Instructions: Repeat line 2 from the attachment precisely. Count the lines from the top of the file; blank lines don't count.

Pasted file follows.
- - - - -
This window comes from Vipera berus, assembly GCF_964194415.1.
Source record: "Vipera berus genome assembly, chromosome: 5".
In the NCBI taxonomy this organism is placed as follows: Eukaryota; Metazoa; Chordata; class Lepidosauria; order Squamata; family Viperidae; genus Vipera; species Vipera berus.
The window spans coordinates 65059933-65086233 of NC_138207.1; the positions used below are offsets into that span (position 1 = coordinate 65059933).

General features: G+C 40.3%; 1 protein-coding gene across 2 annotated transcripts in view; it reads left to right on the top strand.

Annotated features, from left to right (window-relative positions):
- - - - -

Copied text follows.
Source record: "Vipera berus genome assembly, chromosome: 5".